After a weekend of Pop, Indie, Dance, R&B, Rap, Blues, Soul, Ska, Stadium Rock and all sorts in-between it was great to finally get to see a proper Hard Rock band, and boy was it worth the wait. With R&B/Pop Queen Beyoncé finishing proceedings over at the Pyramid Stage a noticeably thin crowd gathered in front of the Other Stage away from the glitz, big stage setups, backing singers and dance routines of the Pyramid stage. Queens of the Stone Age represented the perfect counter balance to the prospect of Beyoncé’s set over at the Pyramid, this was substance over style and I for one was glad. In a nutshell a minimal backdrop, a few lasers, lights and massive Dessert Rock tunes.
After ripping through a familiar opening one-two of “Feel Good Hit of the Summer”and “Lost Art of Keeping a Secret” Josh Homme revealed they asked the fans to tell them what to play (via a BBC poll) because they had no record to promote and “weren’t sure what to do”. The fan picked set list threw up some real gems with “Burn The Witch”, “Tangled Up In Plaid”, “Better Living Through Chemistry” and “First It Giveth” all getting a run out to a massive response from the small crowd. One of the biggest surprises of the evening was an unrelentingly energetic version of “Fun Machine” which got the crowd moving. Other live stalwarts “No One Knows”, “Song for the Dead” and “Millionaire” all featured too in what was a typically brilliant QOTSA set, there were even mosh pits! Mosh pits at Glastonbury, who’d have thought eh?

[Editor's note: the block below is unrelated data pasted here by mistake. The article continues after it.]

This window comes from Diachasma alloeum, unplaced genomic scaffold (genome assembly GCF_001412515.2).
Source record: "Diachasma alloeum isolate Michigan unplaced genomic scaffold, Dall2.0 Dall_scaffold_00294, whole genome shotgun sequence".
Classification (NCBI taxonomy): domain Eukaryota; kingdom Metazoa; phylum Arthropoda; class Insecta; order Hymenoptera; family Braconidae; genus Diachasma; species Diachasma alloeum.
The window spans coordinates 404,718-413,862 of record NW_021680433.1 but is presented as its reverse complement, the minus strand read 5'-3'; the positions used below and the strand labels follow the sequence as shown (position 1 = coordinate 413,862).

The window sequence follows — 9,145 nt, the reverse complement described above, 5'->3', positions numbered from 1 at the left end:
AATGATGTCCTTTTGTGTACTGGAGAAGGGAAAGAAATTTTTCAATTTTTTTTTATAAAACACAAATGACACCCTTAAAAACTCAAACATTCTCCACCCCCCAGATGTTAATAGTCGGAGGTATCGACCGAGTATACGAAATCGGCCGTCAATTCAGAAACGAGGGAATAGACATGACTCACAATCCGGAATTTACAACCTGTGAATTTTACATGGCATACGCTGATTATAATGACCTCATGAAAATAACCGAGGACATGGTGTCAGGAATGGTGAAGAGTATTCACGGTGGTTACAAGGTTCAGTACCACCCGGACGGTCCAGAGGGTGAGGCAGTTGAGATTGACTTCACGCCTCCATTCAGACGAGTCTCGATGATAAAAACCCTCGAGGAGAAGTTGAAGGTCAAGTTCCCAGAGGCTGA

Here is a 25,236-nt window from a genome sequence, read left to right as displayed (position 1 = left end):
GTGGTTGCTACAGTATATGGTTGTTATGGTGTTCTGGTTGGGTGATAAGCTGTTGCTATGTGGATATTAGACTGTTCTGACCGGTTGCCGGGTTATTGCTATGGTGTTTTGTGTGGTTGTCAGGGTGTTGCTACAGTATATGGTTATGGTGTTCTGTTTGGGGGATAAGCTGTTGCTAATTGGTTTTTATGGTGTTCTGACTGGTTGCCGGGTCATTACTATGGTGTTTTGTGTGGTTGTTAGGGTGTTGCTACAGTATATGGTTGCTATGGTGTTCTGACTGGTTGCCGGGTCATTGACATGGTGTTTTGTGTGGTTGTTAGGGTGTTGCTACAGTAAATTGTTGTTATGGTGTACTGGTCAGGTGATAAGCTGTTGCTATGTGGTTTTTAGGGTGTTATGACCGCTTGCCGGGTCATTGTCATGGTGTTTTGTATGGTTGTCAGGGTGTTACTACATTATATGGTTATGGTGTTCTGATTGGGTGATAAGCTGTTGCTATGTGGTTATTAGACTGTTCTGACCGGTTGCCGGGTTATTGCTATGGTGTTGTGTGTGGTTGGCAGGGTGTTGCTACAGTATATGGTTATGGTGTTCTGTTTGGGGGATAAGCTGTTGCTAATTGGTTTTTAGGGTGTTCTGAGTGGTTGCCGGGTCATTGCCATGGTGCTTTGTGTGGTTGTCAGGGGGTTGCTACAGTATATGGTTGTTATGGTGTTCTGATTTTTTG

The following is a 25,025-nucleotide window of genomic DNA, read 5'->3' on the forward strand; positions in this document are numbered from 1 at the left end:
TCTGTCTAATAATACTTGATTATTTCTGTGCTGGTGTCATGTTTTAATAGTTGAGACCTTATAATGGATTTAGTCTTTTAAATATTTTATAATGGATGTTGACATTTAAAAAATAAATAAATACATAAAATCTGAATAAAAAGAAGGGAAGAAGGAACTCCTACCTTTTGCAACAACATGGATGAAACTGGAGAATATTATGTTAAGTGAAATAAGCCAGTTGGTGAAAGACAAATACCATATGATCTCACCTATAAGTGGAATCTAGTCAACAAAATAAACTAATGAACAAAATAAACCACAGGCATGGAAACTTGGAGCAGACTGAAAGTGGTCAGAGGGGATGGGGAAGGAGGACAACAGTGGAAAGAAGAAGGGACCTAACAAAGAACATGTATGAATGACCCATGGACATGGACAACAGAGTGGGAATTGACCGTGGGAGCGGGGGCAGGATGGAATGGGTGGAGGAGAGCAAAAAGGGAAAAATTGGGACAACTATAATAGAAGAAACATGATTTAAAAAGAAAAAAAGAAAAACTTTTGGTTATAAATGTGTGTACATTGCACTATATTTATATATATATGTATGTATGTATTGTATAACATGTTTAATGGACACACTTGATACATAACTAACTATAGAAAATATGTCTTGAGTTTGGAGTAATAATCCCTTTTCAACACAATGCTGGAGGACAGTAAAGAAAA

Queens of the Stone Age once again proved their live credentials, massive riffs, big solos, massive sing-alongs mixed in with the odd slows bluesy jam to slow the pace. However recent festival appearances seem to suggest that QOTSA may struggle to appeal beyond their current alternative music loving audience. Last year’s Reading Festival saw their crowd massively dented by Mumford and Sons’ NME/Radio 1 Stage performance and at this year’s Glastonbury it was clear that a massive majority had gone to Beyoncé (or elsewhere) to see out their final night at the festival. I’ve been saying for a few years now that I’d love to see a big UK rock festival (Reading/Download/Sonisphere) take a gamble on QOTSA, but the sad reality is they really need a few more hit singles or another “No One Knows” to realistically be considered. As for Sunday night at Glastonbury, I wouldn’t have wanted to be anywhere else. [4.5/5.0]